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The Hoback Basin of western Wyoming is in the zone of impingement between ranges of the Idaho-Wyoming thrust belt on the west and the Gros Ventre and Wind River foreland uplifts on the east. These ranges shed synorogenic clastic debris that filled the basin during Late Cretaceous and Tertiary time. Structural, stratigraphic, and sediment provenance studies provide detailed information on the chronologic and geometric relation between these two structural styles.

Eastward thrusting in the thick sequence of miogeosynclinal rocks to the west began somewhat earlier than did reverse faulting, which uplifted blocks in the adjacent foreland. Subsequently, however, both areas underwent contemporaneous deformation, so that thrust belt and foreland structures overlap geographically and temporally. Furthermore, the last datable movements are the same age for both thrusts and major reverse faults. The Late Cretaceous rise of the ancestral Teton–Gros Ventre uplift and the subsequent rise of the Gros Ventre block provided a high-standing buttress of Precambrian rocks that deflected structures in the eastern part of the thrust belt. Late normal faulting and associated gravity sliding, possibly along a pre-existing, thrust-weakened zone, occurred in the thrust belt, and the Hoback and Gros Ventre Ranges acted as an integral block in spite of their previously distinct structural histories. Normal faulting also occurred in the foreland uplifts and, in some places, brought Precambrian rocks to the surface. Local tectonism and associated basin fill ceased by late Pliocene time in the Hoback Basin, and regional uplift initiated the dissection of both the lower Tertiary sediments and pediments of parts of adjacent ranges.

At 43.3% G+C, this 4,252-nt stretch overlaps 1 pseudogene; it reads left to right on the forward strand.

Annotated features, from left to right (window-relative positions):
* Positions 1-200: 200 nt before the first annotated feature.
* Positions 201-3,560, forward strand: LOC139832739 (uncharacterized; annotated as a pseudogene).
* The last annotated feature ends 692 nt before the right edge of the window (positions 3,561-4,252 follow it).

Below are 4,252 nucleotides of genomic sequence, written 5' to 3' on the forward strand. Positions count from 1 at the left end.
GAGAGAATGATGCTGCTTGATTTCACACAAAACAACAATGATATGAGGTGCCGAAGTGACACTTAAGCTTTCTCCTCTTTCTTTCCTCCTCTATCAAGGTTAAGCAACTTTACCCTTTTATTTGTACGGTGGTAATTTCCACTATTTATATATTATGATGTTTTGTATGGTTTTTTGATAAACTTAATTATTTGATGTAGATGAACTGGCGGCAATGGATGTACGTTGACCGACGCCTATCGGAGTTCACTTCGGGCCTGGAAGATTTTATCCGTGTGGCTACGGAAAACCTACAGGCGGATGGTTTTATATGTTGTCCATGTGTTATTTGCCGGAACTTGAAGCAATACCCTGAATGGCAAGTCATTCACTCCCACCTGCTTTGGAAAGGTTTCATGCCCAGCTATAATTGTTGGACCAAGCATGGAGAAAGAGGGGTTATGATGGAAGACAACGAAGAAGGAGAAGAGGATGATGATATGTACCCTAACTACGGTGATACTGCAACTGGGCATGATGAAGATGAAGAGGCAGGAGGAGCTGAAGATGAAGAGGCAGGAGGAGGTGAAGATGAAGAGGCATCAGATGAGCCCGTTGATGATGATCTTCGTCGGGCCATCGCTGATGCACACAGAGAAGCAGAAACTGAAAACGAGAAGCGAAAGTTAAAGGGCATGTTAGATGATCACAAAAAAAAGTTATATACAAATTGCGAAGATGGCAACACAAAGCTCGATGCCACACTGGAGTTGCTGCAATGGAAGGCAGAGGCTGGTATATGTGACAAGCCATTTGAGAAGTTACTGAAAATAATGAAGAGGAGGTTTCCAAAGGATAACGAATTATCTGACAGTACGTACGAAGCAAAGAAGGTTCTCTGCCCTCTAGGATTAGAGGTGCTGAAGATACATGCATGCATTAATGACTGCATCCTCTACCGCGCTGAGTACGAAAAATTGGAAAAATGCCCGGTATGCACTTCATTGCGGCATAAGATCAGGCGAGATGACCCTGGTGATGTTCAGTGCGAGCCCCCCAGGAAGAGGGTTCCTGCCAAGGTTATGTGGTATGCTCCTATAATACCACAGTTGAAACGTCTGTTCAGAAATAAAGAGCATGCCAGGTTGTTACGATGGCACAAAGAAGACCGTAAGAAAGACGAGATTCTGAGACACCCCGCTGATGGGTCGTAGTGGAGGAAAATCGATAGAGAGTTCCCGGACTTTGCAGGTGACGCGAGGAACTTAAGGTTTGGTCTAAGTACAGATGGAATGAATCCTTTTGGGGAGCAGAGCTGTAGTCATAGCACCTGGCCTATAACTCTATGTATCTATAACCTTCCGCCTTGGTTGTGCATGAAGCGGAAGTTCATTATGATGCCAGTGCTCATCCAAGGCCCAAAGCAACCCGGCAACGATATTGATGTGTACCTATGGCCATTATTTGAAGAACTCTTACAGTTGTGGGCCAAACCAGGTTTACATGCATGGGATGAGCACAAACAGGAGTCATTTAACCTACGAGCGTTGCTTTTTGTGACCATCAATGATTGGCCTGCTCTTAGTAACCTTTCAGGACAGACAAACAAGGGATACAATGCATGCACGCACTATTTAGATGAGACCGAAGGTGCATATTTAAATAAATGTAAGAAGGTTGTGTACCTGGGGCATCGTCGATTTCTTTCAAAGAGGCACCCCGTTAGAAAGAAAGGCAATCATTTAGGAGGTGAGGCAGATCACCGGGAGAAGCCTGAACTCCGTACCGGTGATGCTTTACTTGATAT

Although the intimate spatial and temporal relations of the thrust belt and foreland structural styles do not require a single casual mechanism, they do suggest that thrusting in the thrust belt and uplift in the adjacent foreland were not entirely genetically separate.

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